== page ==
The Quest for Convenience

The Quest for Convenience
March 25, 2013 Keri

Being back in classes at the University of South Florida has come with a few surprises. In just a few short years, the Tampa campus has massively overhauled the open use computing labs by updating the equipment and offering more services at a slightly lower cost.

I am not a fan of these computing dungeons. They become a cesspool filled with the technology-impaired. You know, people like me.

I am the first to admit when I don’t know how to use technology. This happens often. This happened a few days ago when I tried to print a document in one of the Dungeons. After failing to log in to the system several times, I approached the help desk, only to be met with a Computer Troll so thoroughly disinterested in my problem that I got angry and left.

Still needing to print The Document, I ventured across the land to a second Dungeon. Alas, the Princess of Printlandia had been cursed by the evil witch Apathy, and seemed less likely than the Troll to help me. When all seemed lost, I remembered a cure I’d seen in my travels: money.

In short, I offered a girl $5 – American – to print something for me, a two page document that would have cost me 22 cents to print on my own. I just didn’t feel like dealing with domains and servers and passwords and accounts and signing in or logging out or anything associated with the process. Here, here’s $5, do it for me.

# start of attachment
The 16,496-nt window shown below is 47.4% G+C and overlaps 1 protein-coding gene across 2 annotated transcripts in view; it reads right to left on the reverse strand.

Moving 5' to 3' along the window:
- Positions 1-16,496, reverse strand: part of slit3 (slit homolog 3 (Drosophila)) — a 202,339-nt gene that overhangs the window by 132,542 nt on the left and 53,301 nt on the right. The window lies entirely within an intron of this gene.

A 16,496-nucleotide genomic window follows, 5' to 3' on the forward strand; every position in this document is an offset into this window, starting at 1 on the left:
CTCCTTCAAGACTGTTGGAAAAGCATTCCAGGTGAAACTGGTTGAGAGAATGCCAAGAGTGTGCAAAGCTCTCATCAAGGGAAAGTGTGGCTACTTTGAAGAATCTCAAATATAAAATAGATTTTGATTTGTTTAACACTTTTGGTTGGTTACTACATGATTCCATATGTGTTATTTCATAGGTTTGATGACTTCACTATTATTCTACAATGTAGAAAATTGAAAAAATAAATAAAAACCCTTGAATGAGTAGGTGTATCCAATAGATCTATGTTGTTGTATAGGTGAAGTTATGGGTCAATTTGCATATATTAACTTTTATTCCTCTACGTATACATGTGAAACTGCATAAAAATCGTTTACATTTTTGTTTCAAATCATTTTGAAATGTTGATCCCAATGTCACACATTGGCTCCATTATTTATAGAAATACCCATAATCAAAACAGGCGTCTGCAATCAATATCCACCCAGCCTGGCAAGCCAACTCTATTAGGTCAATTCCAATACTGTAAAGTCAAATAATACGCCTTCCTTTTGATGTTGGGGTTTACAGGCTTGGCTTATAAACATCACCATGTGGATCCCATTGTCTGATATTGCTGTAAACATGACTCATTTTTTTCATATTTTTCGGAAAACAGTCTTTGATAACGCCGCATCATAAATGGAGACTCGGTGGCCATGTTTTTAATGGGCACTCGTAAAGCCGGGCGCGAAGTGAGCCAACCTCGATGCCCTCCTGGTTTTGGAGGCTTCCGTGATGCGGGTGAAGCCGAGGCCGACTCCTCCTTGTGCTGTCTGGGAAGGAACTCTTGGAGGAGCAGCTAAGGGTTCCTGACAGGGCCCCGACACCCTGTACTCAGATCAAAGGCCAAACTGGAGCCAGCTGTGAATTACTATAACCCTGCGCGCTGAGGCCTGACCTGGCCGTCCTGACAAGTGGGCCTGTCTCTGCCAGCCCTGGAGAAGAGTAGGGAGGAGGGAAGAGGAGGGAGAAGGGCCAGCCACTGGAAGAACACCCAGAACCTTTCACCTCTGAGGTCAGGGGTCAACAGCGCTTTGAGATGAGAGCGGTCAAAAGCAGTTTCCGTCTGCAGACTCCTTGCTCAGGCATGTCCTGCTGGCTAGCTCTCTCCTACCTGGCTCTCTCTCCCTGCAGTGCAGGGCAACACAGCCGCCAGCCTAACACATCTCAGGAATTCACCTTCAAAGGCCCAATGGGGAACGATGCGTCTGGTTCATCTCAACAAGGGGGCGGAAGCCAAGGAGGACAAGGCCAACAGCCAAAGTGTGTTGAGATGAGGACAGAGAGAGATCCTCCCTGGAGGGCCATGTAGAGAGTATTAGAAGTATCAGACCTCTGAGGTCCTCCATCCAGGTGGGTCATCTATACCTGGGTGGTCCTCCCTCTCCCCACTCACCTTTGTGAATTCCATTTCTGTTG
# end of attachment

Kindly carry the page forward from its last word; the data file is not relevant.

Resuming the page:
I was prepared to pay for convenience.

Your customers may be as well.

While staying competitively priced seems like the safest move for some in today’s economy, don’t forget the value of what you are truly offering to your customers. If you are offering to take away someone’s headache, don’t be afraid to charge appropriately for it.  

In my case of the Princess and The Printer, convenience truly was king. I had limited ability, limited time and limited patience. I’d gladly pay $5 each time I desperately need to print something, just to avoid the hassles. And the Troll.

Think about it, how many times have you shelled out a few more dollars for convenience? What can you offer to your customers in the way of convenience that makes you a better choice than your competitors?

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